A REMARKABLE VICTORY.
Never in the history of modern war has such a force achieved such a victory—a victory remarkable for the disparity in numbers, armament and personnel as for the magnitude of its result and the skill with which it was guided.
Two hundred and fifty men, too old, and boys too young for war, accomplished it, under the command of a wounded officer, who discarded all precedents of bridge defence in placing his force with the bridge behind it, and in using the bank of the river as his parapet.
The result was undoubtedly the salvation of the Army of Northern Virginia.
General Wilson led six thousand veterans, thoroughly armed and equipped, and was one of the ablest and most daring of the Federal commanders.
His object in this movement was to cut off Lee's supplies and compel him to retreat.
It was Wilson who next year led the last invasion up Alabama and broke up the effective resistance of the field forces in that State.
Dabney H. Maury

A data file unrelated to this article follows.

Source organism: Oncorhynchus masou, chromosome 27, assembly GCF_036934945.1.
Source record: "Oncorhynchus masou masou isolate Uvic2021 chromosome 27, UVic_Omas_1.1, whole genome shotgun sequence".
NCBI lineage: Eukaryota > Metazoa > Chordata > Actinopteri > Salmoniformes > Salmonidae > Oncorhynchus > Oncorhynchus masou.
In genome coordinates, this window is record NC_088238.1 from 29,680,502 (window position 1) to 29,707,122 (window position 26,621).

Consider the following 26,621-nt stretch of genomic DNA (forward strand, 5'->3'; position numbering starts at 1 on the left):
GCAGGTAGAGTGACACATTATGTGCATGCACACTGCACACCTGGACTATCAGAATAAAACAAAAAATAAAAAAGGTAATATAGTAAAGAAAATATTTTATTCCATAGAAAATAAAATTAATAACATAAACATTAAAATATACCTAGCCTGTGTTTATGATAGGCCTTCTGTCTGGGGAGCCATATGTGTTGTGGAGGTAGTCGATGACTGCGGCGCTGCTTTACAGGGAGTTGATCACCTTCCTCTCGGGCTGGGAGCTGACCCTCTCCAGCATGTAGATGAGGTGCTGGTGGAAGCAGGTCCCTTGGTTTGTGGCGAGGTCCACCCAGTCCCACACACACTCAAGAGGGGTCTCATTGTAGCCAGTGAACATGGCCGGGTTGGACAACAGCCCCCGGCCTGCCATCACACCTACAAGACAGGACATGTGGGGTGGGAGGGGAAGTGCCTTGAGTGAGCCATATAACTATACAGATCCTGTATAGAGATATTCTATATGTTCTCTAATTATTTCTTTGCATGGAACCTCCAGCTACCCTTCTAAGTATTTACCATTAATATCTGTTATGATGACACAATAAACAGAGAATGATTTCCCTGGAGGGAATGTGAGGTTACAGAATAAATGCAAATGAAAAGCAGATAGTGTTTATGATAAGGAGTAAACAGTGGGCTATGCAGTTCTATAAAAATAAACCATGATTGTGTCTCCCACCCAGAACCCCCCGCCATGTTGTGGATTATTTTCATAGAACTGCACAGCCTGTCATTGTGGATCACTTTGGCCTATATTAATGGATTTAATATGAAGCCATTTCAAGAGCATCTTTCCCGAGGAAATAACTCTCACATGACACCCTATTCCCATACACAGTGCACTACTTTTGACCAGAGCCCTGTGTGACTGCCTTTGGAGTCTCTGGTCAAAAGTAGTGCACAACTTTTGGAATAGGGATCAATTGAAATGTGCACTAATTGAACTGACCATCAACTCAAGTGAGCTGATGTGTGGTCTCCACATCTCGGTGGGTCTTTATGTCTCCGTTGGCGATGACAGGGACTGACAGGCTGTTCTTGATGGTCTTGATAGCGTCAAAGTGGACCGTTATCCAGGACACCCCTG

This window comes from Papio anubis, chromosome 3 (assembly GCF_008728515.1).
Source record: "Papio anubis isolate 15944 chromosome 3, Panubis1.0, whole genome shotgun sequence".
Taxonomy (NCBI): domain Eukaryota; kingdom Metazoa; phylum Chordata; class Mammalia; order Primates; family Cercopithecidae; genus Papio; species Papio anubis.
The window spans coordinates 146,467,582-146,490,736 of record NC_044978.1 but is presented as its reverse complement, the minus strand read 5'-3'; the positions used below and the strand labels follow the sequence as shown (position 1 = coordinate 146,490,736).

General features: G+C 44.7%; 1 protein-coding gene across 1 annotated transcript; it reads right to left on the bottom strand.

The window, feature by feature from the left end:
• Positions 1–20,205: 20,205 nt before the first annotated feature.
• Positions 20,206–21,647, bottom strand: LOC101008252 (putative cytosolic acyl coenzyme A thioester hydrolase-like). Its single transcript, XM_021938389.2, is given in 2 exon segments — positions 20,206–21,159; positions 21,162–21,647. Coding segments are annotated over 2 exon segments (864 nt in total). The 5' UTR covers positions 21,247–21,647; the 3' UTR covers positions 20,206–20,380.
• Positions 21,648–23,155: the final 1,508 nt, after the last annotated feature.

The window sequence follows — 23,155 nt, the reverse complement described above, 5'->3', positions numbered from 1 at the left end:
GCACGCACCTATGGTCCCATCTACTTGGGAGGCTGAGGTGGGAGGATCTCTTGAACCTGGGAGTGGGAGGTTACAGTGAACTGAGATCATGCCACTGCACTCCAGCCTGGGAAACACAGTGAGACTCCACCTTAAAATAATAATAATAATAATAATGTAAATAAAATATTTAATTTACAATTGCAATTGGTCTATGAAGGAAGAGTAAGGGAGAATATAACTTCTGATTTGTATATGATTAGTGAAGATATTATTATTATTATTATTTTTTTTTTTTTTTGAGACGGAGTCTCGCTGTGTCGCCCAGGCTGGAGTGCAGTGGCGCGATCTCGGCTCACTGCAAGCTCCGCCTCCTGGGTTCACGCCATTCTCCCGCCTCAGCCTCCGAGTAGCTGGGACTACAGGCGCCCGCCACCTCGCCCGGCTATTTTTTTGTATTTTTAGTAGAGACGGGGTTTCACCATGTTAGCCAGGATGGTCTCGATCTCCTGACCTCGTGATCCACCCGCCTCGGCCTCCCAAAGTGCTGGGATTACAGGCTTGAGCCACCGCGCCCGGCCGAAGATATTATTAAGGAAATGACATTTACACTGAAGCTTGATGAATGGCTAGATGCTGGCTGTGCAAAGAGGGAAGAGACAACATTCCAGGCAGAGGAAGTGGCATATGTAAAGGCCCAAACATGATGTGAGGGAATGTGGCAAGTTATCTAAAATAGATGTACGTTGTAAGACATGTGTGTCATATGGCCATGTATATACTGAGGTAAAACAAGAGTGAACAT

ANOTHER ACCOUNT OF THE FIGHT.
The following letter gives another account of this remarkable battle:
Randolph, Charlotte County, Va., Aug. 24, 1891.
General D. H. Maury:
My Dear General: * * * My brother, then under eighteen years of age was engaged in the battle. He assures me that there were in the fort not more than between four and five hundred men and boys—men over forty-five from the surrounding counties, and a few army men and officers on furlough; that of this number not more than two hundred and and fifty, under command of Coleman, were engaged in the fight in repelling the Federal assault upon the bridge; that only two Confederates were killed, viz.: The Rev. Mr. Burke, an Episcopal minister in the neighborhood, and Dr. Sutphin, a prominent